It sounded like it might be quite interesting, though, admittedly, I only looked at it in the first place because I'm doing a "57" challenge. And I'mIt sounded like it might be quite interesting, though, admittedly, I only looked at it in the first place because I'm doing a "57" challenge. And I'm sure it could have been quite interesting if I'd been able to get past the first page. Having been stopped short by the first sentence I did then have a brief browse through the rest of the book to see if I could manage to put aside my revulsion and enjoy it after all. But the foul language on almost every page meant I would have been wincing the whole way, so I gave it a miss.
I can cope with swearing - what was that hilarious movie ... can't think of the name .... and another that was terribly black humour and had its share of swearing. And lots of books nowadays have a fair amount of it in the dialogue. It's supposed to make it authentic. All I can say is that I'm glad the people I associate with don't dirty the air around them like that.
But what hit me in that first sentence was the word 'wifebeater', which appears to be an item of apparel.
Well! Clearly I am not a member of the book's intended audience....more
I haven't read horror since I was in my teens or twenties, and I have watched very few horror movies since then either. This was published in 1974 andI haven't read horror since I was in my teens or twenties, and I have watched very few horror movies since then either. This was published in 1974 and is, apparently, a classic. Fine.
Mutant rats are taking over London. There are lots of gory descriptions of their eating habits and victims. The rest of the story, though, has little to commend itself. The characters are flat and none of them credible, the 70s sexism is appalling, and the plot is silly. Despite that, once I'd started I wanted to finish it. Thus the 2 stars instead of 1....more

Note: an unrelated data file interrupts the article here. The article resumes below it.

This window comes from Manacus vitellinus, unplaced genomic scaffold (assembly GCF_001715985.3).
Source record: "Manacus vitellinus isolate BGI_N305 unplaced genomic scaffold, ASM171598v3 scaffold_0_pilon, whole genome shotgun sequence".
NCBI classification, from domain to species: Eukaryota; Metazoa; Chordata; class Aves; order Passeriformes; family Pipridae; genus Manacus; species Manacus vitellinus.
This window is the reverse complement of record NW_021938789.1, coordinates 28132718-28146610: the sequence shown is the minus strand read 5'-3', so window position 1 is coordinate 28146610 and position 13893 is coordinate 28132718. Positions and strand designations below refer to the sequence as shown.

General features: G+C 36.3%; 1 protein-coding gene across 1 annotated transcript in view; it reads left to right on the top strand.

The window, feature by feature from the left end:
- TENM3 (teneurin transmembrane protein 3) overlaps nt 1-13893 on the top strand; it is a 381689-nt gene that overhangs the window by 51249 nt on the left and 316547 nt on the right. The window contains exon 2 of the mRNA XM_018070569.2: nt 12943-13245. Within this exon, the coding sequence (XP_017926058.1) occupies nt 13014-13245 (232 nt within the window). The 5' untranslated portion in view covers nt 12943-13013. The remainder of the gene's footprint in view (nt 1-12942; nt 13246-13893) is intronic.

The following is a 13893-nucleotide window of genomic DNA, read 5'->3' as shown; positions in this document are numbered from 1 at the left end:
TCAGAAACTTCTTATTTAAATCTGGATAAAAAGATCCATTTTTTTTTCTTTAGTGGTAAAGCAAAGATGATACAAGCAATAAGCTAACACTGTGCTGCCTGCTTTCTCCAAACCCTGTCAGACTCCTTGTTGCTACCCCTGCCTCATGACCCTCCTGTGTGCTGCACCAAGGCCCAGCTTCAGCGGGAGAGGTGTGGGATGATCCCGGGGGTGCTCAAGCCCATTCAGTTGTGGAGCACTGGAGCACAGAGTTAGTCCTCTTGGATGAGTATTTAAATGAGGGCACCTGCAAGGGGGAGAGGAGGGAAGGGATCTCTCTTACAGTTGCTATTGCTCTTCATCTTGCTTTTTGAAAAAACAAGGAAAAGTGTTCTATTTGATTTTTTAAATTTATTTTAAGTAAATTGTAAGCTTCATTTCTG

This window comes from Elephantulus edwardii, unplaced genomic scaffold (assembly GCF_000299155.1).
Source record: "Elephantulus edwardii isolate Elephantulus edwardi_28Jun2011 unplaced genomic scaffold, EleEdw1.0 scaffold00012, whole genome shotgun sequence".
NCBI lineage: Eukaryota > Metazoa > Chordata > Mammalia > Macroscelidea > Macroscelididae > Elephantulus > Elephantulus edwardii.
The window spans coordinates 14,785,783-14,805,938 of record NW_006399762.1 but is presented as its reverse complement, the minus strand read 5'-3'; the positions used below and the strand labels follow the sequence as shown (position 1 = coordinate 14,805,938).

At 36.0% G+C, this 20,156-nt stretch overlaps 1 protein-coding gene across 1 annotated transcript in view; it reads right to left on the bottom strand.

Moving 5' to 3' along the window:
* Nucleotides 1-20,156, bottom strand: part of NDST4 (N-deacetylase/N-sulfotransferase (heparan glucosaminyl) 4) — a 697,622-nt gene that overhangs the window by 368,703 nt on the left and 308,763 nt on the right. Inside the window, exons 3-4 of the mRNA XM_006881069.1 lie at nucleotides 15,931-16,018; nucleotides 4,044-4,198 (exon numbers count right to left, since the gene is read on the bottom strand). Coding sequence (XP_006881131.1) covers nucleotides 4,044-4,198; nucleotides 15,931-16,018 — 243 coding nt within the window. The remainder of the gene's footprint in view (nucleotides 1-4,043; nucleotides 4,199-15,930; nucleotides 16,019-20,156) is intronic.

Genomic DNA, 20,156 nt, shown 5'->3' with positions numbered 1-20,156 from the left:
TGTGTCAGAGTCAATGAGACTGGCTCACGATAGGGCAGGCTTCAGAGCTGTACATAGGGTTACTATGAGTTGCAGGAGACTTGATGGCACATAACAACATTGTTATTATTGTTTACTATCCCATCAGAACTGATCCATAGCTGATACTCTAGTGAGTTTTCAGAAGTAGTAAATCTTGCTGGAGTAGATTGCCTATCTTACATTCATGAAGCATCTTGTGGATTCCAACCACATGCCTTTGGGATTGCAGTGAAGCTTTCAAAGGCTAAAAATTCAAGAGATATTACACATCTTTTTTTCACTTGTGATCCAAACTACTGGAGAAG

There was much in this book that I didn't enjoy - the description of butchering livestock, the sheer violence of the sports games, the domineering, diThere was much in this book that I didn't enjoy - the description of butchering livestock, the sheer violence of the sports games, the domineering, dictatorial Bulibasha and the acceptance by all and sundry that his control of the family, by any means - sarcasm, direct orders, physical violence - was not to be questioned. None of that fits into any lifestyle scenario that I have experienced, nor do I find novels that have these things as the main theme to be appealing. So I almost stopped reading.
However, it's this month's choice for the book discussion group I attend and I can't see the point in belonging to a group and not reading the books. After all, that's the whole idea for me - to read books I might not otherwise have come across or tried, etc. So I didn't stop, and ultimately was pleased for that.
The saving grace in this novel about a boy growing up in the middle years of the 20th century, in the back country of the East Coast of New Zealand's North Island, where the white people are the wealthy land- and sheep-owners and the Maori have some land but little else, is the author's humour and the his carfting skill. The tale is told in the voice of Bulibasha's least grandson, Simeon (also known as Himiona), whose father is the youngest son and therefore inherits nothing, has no voice in family discussions, and who accepts his position meekly. Simeon, however, is a rebel at heart, and his voice gives us the viewpoint of a child growing through into his teenage years and self-awareness. Occasionally we get his voice as an adult as well, looking back.
I became very involved in this story, even to the degree of cheering for Simeon's family in their sporting wars. A gripping story....more